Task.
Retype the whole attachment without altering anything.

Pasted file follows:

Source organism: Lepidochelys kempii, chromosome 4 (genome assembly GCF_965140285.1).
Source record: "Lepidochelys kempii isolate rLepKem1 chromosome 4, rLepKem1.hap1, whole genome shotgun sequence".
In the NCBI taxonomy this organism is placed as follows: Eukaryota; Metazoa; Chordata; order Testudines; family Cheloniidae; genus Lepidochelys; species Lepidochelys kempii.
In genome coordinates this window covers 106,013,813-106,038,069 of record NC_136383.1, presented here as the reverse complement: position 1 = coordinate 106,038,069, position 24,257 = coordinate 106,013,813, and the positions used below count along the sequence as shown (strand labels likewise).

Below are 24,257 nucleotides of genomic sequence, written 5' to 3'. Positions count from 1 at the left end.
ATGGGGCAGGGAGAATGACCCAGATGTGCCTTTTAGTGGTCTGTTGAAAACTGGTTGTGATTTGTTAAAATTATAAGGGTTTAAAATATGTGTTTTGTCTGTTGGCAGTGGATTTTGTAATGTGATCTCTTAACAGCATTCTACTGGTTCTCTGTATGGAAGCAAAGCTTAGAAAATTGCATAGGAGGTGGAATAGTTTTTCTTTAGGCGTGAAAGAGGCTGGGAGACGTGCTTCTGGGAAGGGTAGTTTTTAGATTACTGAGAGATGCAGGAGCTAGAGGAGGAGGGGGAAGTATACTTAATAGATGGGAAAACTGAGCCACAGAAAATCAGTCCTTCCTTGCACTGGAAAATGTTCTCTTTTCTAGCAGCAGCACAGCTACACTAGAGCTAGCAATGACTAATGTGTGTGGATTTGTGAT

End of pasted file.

Source organism: Lepidochelys kempii, chromosome 4 (genome assembly GCF_965140285.1).
Source record: "Lepidochelys kempii isolate rLepKem1 chromosome 4, rLepKem1.hap1, whole genome shotgun sequence".
In the NCBI taxonomy this organism is placed as follows: Eukaryota; Metazoa; Chordata; order Testudines; family Cheloniidae; genus Lepidochelys; species Lepidochelys kempii.
In genome coordinates this window covers 106,013,813-106,038,069 of record NC_136383.1, presented here as the reverse complement: position 1 = coordinate 106,038,069, position 24,257 = coordinate 106,013,813, and the positions used below count along the sequence as shown (strand labels likewise).

Below are 24,257 nucleotides of genomic sequence, written 5' to 3'. Positions count from 1 at the left end.
ATGGGGCAGGGAGAATGACCCAGATGTGCCTTTTAGTGGTCTGTTGAAAACTGGTTGTGATTTGTTAAAATTATAAGGGTTTAAAATATGTGTTTTGTCTGTTGGCAGTGGATTTTGTAATGTGATCTCTTAACAGCATTCTACTGGTTCTCTGTATGGAAGCAAAGCTTAGAAAATTGCATAGGAGGTGGAATAGTTTTTCTTTAGGCGTGAAAGAGGCTGGGAGACGTGCTTCTGGGAAGGGTAGTTTTTAGATTACTGAGAGATGCAGGAGCTAGAGGAGGAGGGGGAAGTATACTTAATAGATGGGAAAACTGAGCCACAGAAAATCAGTCCTTCCTTGCACTGGAAAATGTTCTCTTTTCTAGCAGCAGCACAGCTACACTAGAGCTAGCAATGACTAATGTGTGTGGATTTGTGAT